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Literature / Five Children and It

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Five Children and It is a novel by E. Nesbit first published in 1902.

Five siblings—Cyril, Anthea, Robert, Jane, and their baby brother "the Lamb"—are looking forward to a dull summer in the English countryside when they unexpectedly discover It. "It" is the Psammead, an ancient and deeply grumpy and sarcastic sand-fairy with the power to grant wishes. Unfortunately, the Psammead has been sleeping at the bottom of the local gravel-pit for several millennia now, and his wish-granting powers are rusty. All he can manage is one wish per day, to be shared among all five children, with all wishes to vanish promptly at sunset. Even this turns out to be far too much as every wish turns into an unexpected disaster.

It had two sequels: The Phoenix and the Carpet (1904), in which the second-hand carpet bought for the childrens' nursery turns out to be a Flying Carpet with the egg of The Phoenix rolled up in it, and The Story of the Amulet (1906), in which the children obtain an ancient Egyptian amulet that gives them to power to travel through time.

The Phoenix and the Carpet was adapted for BBC TV in the 1970s.

Five Children and It and The Phoenix and the Carpet were adapted for BBC TV in the 1990s, with scripts by Helen Cresswell. There was also The Return of the Psammead, a new story by Cresswell in which a new group of children met the Psammead.

An anime version was produced by TMS and broadcasted by NHS in 1985-1986- It was named Onegai! Samia-don ("Please, Mr. Psammead"), and had 78 episodes, setting the story in the English countryside of The '80s.

A Film of the Book of Five Children and It was released in 2004, with Eddie Izzard as the voice of the Psammead.

In 2012, Jacqueline Wilson published Four Children and It, in which four modern-day children meet the Psammead. An adaptation called Four Kids and It was released in 2020 with Michael Caine as Psammead and Russell Brand as the scheming Uncle Tristan Trent.

Kate Saunders's 2014 Five Children on the Western Front, which has the original children, now young adults, facing the Great War, won the annual Costa Children's Book Award.

Not to be confused with It (which is about seven children and a totally different It).

Five Children and It provides examples of:

  • Affectionate Nickname: All the children have their own: Anthea is Panther (because it sounds a little like her name), Robert is Bobs, Cyril is Squirrel, and Jane is Pussy. The Lamb is called Lamb because his first word was "baa."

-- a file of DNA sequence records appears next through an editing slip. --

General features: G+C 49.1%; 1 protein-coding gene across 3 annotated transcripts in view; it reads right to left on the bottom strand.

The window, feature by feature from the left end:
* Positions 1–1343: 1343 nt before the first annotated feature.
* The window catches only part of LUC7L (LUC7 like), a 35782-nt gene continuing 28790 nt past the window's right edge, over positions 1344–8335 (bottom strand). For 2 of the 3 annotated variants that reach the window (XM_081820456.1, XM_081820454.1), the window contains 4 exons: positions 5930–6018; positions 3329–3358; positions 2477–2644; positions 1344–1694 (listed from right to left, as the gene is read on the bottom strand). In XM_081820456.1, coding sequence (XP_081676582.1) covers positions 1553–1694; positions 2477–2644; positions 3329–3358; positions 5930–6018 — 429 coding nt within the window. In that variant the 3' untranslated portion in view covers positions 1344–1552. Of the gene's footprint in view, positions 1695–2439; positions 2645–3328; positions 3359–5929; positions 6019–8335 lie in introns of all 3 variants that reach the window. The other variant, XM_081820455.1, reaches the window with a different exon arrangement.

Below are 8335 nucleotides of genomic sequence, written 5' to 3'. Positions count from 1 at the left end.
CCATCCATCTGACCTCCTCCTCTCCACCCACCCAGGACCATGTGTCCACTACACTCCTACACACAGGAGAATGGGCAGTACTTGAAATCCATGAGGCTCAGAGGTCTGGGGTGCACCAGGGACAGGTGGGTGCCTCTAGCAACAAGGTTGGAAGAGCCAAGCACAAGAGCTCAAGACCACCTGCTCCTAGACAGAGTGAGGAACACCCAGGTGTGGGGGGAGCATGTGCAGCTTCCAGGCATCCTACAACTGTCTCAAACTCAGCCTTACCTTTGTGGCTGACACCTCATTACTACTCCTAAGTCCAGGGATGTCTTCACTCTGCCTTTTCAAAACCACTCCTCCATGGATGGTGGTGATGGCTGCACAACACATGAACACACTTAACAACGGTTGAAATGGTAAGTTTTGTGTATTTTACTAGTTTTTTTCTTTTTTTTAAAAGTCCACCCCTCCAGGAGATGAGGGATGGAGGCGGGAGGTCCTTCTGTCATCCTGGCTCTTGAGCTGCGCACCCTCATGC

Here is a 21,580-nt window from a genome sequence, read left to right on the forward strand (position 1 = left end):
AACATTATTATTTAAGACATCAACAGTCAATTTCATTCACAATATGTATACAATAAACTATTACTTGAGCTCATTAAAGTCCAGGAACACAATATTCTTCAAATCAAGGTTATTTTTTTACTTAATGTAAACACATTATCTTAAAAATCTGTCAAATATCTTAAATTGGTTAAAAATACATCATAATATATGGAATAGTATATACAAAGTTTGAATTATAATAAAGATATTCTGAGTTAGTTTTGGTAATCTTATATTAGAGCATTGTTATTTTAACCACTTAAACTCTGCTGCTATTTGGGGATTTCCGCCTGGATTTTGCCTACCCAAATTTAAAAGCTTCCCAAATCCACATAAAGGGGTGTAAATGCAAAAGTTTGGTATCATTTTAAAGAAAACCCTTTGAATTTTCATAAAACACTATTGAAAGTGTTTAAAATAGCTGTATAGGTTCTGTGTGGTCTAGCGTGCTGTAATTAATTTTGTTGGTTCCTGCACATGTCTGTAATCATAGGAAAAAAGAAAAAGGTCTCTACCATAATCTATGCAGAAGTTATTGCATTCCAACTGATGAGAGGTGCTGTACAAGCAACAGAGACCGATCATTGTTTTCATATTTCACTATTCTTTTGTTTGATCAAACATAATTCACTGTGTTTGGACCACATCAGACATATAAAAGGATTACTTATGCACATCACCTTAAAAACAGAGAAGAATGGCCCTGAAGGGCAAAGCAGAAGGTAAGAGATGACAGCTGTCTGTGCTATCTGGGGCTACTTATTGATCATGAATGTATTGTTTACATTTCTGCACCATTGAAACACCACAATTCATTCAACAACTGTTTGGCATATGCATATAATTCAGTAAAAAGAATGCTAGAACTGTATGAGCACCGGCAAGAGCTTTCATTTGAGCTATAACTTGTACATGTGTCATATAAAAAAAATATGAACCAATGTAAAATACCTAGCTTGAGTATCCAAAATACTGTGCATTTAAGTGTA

• Arbitrarily Large Bank Account: Naturally, one of the first things the children wish for is money—a whole gravel pit full of gold coins, to be exact—only to discover they can't spend any of it: either people can't possibly change the coins, they grow suspicious over where the children got them, or they refuse to accept obsolete currency.
  • Attack of the 50-Foot Whatever: Happens to one of the children when he wishes to be taller.
  • Ambiguously Absent Parent: You have to read very, very closely to catch that the children's parents are visiting a sick grandparent in the city, leaving the kids in the hands of the servants. Even when their mother returns home near the end of the story, it's still unclear where their father is.
  • Be Careful What You Wish For: Forms most of the plot, with many mistakes caused by the children making impulsive wishes or not considering the full consequences.
  • Big Eater: All the children tend to be this, but particularly Robert. The critical point of many an adventure comes when not only has the children's wish gotten them into some impossible jam, but they're missing dinner because of it.
  • The Big Guy: Robert's wish to be bigger than the neighborhood bully ends with him turning into a literal giant. His siblings end up renting him to a circus for cash.
  • Braids, Beads and Buckskins: The children wish to meet "red Indians," which to a child of turn-of-the-century England is basically an imaginary creature. The ones they get fit into every stereotype.
  • Brownface: Believing that "red Indians" are literally red, the children paint themselves with brick ochre as a disguise in order to negotiate a peace treaty.
  • The Conscience: Anthea seems to be the moral center for all the children, even when she's alone in that opinion. When the children "borrow" food from a church pantry, Anthea's the one who convinces them to pool their money to pay for it, and leaves an apology note. She's also the one who feels sorry for the childless woman who still loves the Lamb once the wanted-by-everyone wish wears off. And when the gold coins from the Psammead vanish at sunset, Anthea sends an anonymous letter with some real money to pay for a purchase.
  • Chance Activation: In the film, while everyone tries to figure out how to open the door, the baby is playing with the lock. The door swings open.
  • Cross-Referenced Titles: A chapter is called "Wings", as the children wish for them. The next chapter is "No Wings", in which their wings disappear while they are asleep, leaving them stranded on a church tower.